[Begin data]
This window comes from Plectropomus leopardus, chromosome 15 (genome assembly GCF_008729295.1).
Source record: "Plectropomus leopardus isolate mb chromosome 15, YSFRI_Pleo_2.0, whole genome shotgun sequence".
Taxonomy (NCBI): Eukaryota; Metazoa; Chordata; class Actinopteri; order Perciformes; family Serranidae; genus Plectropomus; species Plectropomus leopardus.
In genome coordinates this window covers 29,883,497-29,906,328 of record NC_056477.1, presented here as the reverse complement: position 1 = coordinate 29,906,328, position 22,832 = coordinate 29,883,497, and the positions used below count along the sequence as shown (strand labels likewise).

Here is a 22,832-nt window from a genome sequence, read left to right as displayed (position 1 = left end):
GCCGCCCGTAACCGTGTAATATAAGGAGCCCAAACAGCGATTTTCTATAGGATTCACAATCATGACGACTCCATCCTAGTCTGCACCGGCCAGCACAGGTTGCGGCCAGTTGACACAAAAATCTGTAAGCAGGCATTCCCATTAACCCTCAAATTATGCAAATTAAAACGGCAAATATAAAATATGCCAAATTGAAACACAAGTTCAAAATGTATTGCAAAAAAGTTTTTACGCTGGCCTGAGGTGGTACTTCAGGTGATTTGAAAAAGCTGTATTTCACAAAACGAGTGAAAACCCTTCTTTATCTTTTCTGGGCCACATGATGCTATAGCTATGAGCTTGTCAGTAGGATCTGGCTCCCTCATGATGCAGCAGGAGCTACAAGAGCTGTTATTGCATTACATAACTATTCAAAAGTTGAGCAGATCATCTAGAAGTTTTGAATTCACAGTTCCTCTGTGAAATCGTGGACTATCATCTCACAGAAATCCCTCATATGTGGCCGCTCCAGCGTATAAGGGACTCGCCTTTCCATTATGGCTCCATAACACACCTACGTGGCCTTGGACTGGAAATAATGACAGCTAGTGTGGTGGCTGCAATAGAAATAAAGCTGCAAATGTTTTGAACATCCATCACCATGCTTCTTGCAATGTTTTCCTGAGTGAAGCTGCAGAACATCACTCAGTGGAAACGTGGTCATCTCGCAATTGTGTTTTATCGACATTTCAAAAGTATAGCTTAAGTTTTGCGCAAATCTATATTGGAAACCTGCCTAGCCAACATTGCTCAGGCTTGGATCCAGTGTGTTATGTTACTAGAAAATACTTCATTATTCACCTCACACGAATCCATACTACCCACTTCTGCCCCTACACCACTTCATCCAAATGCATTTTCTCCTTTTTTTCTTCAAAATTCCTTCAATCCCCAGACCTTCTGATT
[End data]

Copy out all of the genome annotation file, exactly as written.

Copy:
This window comes from Plectropomus leopardus, chromosome 15 (genome assembly GCF_008729295.1).
Source record: "Plectropomus leopardus isolate mb chromosome 15, YSFRI_Pleo_2.0, whole genome shotgun sequence".
Taxonomy (NCBI): Eukaryota; Metazoa; Chordata; class Actinopteri; order Perciformes; family Serranidae; genus Plectropomus; species Plectropomus leopardus.
In genome coordinates this window covers 29,883,497-29,906,328 of record NC_056477.1, presented here as the reverse complement: position 1 = coordinate 29,906,328, position 22,832 = coordinate 29,883,497, and the positions used below count along the sequence as shown (strand labels likewise).

Here is a 22,832-nt window from a genome sequence, read left to right as displayed (position 1 = left end):
GCCGCCCGTAACCGTGTAATATAAGGAGCCCAAACAGCGATTTTCTATAGGATTCACAATCATGACGACTCCATCCTAGTCTGCACCGGCCAGCACAGGTTGCGGCCAGTTGACACAAAAATCTGTAAGCAGGCATTCCCATTAACCCTCAAATTATGCAAATTAAAACGGCAAATATAAAATATGCCAAATTGAAACACAAGTTCAAAATGTATTGCAAAAAAGTTTTTACGCTGGCCTGAGGTGGTACTTCAGGTGATTTGAAAAAGCTGTATTTCACAAAACGAGTGAAAACCCTTCTTTATCTTTTCTGGGCCACATGATGCTATAGCTATGAGCTTGTCAGTAGGATCTGGCTCCCTCATGATGCAGCAGGAGCTACAAGAGCTGTTATTGCATTACATAACTATTCAAAAGTTGAGCAGATCATCTAGAAGTTTTGAATTCACAGTTCCTCTGTGAAATCGTGGACTATCATCTCACAGAAATCCCTCATATGTGGCCGCTCCAGCGTATAAGGGACTCGCCTTTCCATTATGGCTCCATAACACACCTACGTGGCCTTGGACTGGAAATAATGACAGCTAGTGTGGTGGCTGCAATAGAAATAAAGCTGCAAATGTTTTGAACATCCATCACCATGCTTCTTGCAATGTTTTCCTGAGTGAAGCTGCAGAACATCACTCAGTGGAAACGTGGTCATCTCGCAATTGTGTTTTATCGACATTTCAAAAGTATAGCTTAAGTTTTGCGCAAATCTATATTGGAAACCTGCCTAGCCAACATTGCTCAGGCTTGGATCCAGTGTGTTATGTTACTAGAAAATACTTCATTATTCACCTCACACGAATCCATACTACCCACTTCTGCCCCTACACCACTTCATCCAAATGCATTTTCTCCTTTTTTTCTTCAAAATTCCTTCAATCCCCAGACCTTCTGATT